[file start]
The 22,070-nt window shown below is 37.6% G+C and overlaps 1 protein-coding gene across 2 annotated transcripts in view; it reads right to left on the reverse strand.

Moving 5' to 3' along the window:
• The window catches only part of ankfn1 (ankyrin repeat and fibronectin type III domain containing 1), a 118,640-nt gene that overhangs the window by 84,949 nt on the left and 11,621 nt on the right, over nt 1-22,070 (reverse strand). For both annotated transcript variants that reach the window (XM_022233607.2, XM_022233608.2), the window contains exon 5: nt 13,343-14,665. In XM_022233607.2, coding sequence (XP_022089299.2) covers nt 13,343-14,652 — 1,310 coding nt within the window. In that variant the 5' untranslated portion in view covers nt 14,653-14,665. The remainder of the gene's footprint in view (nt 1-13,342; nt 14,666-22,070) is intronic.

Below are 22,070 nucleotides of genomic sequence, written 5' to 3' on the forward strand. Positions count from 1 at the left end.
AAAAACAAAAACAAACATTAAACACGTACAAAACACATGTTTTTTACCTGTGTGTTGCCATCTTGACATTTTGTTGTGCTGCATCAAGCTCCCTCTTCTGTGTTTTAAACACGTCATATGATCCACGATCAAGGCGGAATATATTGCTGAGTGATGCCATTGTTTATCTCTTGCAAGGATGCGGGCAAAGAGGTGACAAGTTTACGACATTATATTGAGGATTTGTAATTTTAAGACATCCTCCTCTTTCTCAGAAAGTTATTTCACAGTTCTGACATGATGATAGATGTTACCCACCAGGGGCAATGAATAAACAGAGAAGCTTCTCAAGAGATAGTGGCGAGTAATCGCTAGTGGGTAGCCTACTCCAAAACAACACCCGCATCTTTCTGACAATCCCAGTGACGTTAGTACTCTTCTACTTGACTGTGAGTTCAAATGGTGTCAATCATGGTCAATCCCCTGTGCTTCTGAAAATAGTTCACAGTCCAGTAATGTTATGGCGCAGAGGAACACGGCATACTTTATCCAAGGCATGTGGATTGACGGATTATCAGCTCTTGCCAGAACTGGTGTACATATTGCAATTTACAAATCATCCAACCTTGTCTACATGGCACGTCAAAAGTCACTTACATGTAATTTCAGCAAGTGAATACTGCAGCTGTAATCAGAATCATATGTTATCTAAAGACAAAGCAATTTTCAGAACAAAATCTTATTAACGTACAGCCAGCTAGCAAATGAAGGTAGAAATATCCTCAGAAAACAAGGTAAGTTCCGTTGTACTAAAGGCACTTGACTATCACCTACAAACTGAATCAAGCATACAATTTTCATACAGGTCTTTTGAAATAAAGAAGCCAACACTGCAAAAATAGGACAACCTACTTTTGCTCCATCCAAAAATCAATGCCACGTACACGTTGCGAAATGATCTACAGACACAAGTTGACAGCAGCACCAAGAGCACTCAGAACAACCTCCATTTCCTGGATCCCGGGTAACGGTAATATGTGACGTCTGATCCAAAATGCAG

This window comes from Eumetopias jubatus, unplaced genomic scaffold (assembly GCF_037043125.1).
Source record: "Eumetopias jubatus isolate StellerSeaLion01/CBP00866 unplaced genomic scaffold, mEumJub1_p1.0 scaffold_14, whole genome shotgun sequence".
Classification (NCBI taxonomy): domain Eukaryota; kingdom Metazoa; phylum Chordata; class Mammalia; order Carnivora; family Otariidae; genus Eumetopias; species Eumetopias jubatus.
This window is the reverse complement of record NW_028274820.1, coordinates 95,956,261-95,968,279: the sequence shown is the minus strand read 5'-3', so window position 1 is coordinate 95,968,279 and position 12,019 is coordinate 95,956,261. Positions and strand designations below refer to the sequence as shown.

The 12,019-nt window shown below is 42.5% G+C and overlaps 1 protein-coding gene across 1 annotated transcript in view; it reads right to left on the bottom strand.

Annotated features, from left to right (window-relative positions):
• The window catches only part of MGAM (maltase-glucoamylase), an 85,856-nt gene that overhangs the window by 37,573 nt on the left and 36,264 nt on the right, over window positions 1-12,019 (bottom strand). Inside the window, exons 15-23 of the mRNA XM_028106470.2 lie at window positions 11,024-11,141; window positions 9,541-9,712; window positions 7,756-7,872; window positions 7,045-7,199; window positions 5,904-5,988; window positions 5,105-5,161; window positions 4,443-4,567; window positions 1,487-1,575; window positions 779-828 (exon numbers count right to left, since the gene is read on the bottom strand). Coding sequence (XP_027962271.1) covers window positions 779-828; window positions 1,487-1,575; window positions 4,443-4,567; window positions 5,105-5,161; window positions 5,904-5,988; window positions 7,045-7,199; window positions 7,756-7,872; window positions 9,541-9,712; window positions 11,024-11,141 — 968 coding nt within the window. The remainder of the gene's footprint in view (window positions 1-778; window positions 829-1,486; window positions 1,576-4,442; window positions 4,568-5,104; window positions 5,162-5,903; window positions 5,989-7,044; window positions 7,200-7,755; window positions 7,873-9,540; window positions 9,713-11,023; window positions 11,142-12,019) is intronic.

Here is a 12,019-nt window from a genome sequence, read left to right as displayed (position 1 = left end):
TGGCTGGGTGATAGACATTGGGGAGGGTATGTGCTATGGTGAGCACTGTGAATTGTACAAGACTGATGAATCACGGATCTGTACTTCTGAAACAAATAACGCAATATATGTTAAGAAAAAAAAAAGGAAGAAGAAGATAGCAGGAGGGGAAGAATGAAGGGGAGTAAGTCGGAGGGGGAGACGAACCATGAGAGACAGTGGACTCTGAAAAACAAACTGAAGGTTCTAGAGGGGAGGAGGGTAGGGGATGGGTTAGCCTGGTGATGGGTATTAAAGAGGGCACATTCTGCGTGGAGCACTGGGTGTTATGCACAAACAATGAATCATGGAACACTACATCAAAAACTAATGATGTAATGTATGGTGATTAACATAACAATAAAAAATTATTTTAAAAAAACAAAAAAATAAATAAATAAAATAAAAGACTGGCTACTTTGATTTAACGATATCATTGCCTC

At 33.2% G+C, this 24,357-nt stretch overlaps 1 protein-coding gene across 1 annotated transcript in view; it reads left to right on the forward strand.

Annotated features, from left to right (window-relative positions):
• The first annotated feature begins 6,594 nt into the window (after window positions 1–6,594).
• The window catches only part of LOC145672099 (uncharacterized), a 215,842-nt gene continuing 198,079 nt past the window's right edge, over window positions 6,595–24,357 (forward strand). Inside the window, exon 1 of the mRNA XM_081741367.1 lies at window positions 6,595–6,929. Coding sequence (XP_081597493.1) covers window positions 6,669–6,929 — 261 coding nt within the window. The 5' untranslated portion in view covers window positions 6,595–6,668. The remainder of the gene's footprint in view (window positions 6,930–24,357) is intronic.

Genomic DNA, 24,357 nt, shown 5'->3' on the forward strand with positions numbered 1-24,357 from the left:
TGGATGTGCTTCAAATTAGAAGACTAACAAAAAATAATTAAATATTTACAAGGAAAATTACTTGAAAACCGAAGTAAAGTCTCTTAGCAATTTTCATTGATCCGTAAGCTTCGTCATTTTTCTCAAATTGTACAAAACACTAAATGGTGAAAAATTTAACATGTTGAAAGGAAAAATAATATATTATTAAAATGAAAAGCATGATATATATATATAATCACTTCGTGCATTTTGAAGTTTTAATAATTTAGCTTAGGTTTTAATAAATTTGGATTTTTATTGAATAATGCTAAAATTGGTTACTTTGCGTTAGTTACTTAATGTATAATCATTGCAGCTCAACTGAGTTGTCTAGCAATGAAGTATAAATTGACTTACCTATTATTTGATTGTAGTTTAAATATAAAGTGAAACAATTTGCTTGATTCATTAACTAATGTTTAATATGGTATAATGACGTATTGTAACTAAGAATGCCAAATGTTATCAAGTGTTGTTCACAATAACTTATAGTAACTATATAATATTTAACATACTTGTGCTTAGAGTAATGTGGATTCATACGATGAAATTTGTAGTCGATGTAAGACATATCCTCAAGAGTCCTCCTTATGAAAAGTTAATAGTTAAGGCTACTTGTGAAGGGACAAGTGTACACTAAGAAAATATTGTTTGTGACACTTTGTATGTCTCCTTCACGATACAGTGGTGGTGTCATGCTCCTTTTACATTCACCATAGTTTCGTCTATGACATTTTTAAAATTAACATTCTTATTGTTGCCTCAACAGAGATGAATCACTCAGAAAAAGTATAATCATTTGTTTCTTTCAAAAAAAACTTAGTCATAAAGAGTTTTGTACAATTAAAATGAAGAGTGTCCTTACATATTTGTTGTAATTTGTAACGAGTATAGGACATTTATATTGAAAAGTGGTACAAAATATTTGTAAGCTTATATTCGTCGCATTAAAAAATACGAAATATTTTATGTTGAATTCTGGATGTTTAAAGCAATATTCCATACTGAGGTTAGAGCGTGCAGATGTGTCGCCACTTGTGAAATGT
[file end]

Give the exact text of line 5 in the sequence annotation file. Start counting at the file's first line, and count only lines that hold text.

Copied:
AAAAACAAAAACAAACATTAAACACGTACAAAACACATGTTTTTTACCTGTGTGTTGCCATCTTGACATTTTGTTGTGCTGCATCAAGCTCCCTCTTCTGTGTTTTAAACACGTCATATGATCCACGATCAAGGCGGAATATATTGCTGAGTGATGCCATTGTTTATCTCTTGCAAGGATGCGGGCAAAGAGGTGACAAGTTTACGACATTATATTGAGGATTTGTAATTTTAAGACATCCTCCTCTTTCTCAGAAAGTTATTTCACAGTTCTGACATGATGATAGATGTTACCCACCAGGGGCAATGAATAAACAGAGAAGCTTCTCAAGAGATAGTGGCGAGTAATCGCTAGTGGGTAGCCTACTCCAAAACAACACCCGCATCTTTCTGACAATCCCAGTGACGTTAGTACTCTTCTACTTGACTGTGAGTTCAAATGGTGTCAATCATGGTCAATCCCCTGTGCTTCTGAAAATAGTTCACAGTCCAGTAATGTTATGGCGCAGAGGAACACGGCATACTTTATCCAAGGCATGTGGATTGACGGATTATCAGCTCTTGCCAGAACTGGTGTACATATTGCAATTTACAAATCATCCAACCTTGTCTACATGGCACGTCAAAAGTCACTTACATGTAATTTCAGCAAGTGAATACTGCAGCTGTAATCAGAATCATATGTTATCTAAAGACAAAGCAATTTTCAGAACAAAATCTTATTAACGTACAGCCAGCTAGCAAATGAAGGTAGAAATATCCTCAGAAAACAAGGTAAGTTCCGTTGTACTAAAGGCACTTGACTATCACCTACAAACTGAATCAAGCATACAATTTTCATACAGGTCTTTTGAAATAAAGAAGCCAACACTGCAAAAATAGGACAACCTACTTTTGCTCCATCCAAAAATCAATGCCACGTACACGTTGCGAAATGATCTACAGACACAAGTTGACAGCAGCACCAAGAGCACTCAGAACAACCTCCATTTCCTGGATCCCGGGTAACGGTAATATGTGACGTCTGATCCAAAATGCAG